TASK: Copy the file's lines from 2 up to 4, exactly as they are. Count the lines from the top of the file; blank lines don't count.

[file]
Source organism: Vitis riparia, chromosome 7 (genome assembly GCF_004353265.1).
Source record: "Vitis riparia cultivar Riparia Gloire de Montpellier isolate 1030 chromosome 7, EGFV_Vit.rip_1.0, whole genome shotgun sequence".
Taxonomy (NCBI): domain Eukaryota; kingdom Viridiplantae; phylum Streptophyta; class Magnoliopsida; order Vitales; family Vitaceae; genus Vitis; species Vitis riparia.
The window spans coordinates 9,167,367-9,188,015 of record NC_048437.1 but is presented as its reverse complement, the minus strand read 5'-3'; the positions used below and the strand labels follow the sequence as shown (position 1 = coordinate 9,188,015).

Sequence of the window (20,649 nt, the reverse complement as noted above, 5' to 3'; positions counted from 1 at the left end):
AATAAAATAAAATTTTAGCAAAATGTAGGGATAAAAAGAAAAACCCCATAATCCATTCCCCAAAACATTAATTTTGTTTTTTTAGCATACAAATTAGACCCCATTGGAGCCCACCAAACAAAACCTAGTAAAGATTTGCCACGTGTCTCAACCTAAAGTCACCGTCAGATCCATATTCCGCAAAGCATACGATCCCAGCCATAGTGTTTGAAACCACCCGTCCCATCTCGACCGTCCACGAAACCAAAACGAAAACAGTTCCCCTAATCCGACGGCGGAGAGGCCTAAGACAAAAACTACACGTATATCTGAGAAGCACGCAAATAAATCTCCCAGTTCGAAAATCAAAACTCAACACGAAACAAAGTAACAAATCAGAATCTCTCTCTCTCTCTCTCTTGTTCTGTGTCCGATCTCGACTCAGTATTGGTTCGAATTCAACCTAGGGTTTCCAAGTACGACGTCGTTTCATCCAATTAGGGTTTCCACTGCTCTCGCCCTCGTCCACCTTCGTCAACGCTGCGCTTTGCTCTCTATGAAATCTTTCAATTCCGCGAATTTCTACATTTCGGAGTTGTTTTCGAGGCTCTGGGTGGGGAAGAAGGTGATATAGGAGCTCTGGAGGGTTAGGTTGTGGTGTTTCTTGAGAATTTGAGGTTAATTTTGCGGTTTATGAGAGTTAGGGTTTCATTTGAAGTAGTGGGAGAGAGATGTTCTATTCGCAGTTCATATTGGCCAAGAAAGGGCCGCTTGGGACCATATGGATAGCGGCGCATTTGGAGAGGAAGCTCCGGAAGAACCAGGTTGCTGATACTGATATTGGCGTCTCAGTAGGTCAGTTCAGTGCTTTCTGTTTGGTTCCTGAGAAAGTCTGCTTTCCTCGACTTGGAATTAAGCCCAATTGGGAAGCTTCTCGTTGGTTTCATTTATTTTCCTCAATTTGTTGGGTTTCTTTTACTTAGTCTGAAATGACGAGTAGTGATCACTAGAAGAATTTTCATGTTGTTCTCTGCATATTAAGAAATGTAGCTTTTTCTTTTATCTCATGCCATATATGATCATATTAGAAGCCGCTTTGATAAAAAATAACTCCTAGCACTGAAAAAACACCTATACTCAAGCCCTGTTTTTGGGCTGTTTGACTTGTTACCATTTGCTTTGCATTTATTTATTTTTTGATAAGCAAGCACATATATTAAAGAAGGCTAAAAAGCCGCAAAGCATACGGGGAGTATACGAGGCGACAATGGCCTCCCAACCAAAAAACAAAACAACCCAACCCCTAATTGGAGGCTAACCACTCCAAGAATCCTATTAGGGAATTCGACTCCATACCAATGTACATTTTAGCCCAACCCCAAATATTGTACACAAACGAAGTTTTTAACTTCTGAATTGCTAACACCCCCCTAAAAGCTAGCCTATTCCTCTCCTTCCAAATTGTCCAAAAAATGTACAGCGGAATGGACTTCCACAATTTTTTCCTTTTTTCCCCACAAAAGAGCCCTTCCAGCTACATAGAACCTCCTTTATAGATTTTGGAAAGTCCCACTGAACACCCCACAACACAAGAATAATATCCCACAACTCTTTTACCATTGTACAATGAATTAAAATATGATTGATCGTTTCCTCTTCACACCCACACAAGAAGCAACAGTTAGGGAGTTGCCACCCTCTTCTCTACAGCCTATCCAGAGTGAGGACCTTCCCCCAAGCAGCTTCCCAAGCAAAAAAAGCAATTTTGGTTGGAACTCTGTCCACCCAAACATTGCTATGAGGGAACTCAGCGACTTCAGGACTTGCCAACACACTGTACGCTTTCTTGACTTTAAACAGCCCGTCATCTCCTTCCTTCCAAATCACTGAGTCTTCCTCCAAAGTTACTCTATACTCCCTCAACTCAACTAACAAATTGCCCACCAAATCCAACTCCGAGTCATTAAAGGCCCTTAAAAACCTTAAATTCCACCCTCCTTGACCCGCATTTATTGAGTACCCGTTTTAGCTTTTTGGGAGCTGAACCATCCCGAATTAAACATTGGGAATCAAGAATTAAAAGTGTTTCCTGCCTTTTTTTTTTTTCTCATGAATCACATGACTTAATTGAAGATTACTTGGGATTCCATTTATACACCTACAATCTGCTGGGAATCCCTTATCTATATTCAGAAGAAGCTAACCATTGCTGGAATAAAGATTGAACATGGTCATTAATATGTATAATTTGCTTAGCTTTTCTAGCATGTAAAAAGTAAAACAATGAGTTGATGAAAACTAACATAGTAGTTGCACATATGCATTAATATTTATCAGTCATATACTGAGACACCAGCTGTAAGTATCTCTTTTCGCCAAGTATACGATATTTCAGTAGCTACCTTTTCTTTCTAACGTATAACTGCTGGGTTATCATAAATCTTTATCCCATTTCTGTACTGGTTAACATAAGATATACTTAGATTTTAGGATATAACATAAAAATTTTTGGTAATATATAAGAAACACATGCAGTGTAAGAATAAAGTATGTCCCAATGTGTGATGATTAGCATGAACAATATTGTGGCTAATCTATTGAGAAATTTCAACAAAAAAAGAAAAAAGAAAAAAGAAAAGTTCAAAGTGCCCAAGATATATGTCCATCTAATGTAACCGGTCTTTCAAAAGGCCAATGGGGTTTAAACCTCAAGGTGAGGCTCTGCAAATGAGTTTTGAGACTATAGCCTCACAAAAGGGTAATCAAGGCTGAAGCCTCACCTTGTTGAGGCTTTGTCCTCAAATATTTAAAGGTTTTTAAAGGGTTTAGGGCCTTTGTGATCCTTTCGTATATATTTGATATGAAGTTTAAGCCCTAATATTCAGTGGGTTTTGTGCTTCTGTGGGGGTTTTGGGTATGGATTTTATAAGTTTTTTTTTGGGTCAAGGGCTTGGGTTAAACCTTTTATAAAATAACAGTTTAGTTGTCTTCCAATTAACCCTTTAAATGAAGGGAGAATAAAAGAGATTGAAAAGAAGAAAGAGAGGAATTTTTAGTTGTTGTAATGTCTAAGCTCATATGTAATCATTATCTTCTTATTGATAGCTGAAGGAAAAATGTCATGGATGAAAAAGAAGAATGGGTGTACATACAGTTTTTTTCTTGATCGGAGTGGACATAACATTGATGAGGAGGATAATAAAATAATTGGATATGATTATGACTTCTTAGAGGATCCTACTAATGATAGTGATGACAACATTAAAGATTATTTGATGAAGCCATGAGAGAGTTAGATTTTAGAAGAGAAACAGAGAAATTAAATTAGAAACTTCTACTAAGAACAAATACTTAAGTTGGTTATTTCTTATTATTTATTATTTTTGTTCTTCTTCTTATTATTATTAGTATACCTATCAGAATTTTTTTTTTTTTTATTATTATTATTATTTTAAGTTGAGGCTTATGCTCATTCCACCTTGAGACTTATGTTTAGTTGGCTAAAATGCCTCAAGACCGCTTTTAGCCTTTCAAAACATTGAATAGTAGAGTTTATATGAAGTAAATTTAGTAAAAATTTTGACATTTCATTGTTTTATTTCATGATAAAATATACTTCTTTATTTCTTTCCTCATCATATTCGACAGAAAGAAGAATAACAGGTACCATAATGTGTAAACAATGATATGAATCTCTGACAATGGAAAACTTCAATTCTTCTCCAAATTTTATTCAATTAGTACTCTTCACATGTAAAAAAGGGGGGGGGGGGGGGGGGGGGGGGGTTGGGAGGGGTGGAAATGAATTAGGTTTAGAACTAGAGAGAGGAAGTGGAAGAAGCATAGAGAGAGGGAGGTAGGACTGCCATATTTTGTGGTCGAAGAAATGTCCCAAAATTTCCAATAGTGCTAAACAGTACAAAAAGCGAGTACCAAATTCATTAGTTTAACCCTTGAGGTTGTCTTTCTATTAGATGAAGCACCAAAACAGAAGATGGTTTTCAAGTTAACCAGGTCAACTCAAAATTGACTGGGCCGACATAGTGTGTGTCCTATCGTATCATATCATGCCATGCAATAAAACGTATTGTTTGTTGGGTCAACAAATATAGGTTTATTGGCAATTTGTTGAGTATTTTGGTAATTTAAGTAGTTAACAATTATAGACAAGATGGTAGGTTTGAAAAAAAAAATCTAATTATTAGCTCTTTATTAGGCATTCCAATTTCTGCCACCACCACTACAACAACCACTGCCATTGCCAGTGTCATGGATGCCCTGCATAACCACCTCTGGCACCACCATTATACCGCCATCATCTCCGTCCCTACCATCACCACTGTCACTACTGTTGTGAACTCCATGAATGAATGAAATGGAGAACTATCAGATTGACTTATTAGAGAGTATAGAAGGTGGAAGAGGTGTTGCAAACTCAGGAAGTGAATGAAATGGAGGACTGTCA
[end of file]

Source record: "Vitis riparia cultivar Riparia Gloire de Montpellier isolate 1030 chromosome 7, EGFV_Vit.rip_1.0, whole genome shotgun sequence".
Taxonomy (NCBI): domain Eukaryota; kingdom Viridiplantae; phylum Streptophyta; class Magnoliopsida; order Vitales; family Vitaceae; genus Vitis; species Vitis riparia.
The window spans coordinates 9,167,367-9,188,015 of record NC_048437.1 but is presented as its reverse complement, the minus strand read 5'-3'; the positions used below and the strand labels follow the sequence as shown (position 1 = coordinate 9,188,015).